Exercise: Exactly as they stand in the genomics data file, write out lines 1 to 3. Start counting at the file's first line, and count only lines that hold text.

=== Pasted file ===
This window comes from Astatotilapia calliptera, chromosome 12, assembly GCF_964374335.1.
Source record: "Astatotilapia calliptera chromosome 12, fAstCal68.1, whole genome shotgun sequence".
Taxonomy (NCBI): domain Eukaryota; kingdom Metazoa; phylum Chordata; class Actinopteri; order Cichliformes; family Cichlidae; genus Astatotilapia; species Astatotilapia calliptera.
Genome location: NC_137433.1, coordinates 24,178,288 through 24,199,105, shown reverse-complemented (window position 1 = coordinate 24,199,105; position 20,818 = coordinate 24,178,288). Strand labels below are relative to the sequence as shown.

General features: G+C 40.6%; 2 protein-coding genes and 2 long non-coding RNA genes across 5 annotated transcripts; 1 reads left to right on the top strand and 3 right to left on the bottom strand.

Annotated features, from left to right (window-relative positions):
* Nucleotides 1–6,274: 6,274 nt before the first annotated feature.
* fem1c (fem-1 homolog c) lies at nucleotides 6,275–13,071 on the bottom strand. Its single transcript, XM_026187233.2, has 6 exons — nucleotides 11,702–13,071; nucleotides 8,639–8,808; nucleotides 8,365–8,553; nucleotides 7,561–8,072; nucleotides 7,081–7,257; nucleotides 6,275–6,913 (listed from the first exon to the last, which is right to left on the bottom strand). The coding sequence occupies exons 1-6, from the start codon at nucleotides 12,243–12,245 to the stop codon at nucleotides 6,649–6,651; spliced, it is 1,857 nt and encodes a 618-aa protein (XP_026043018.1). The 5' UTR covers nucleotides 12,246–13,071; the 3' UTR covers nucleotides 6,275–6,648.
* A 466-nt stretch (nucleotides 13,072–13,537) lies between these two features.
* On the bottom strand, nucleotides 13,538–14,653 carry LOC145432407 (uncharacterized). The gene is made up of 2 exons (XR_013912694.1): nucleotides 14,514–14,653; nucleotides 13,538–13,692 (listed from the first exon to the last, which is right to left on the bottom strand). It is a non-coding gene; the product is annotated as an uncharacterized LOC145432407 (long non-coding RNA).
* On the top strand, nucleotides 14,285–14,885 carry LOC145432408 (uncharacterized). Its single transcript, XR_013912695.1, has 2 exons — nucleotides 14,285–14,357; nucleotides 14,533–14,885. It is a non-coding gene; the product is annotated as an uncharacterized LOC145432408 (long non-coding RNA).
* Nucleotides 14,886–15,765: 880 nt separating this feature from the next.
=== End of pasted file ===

This window comes from Astatotilapia calliptera, chromosome 12, assembly GCF_964374335.1.
Source record: "Astatotilapia calliptera chromosome 12, fAstCal68.1, whole genome shotgun sequence".
Taxonomy (NCBI): domain Eukaryota; kingdom Metazoa; phylum Chordata; class Actinopteri; order Cichliformes; family Cichlidae; genus Astatotilapia; species Astatotilapia calliptera.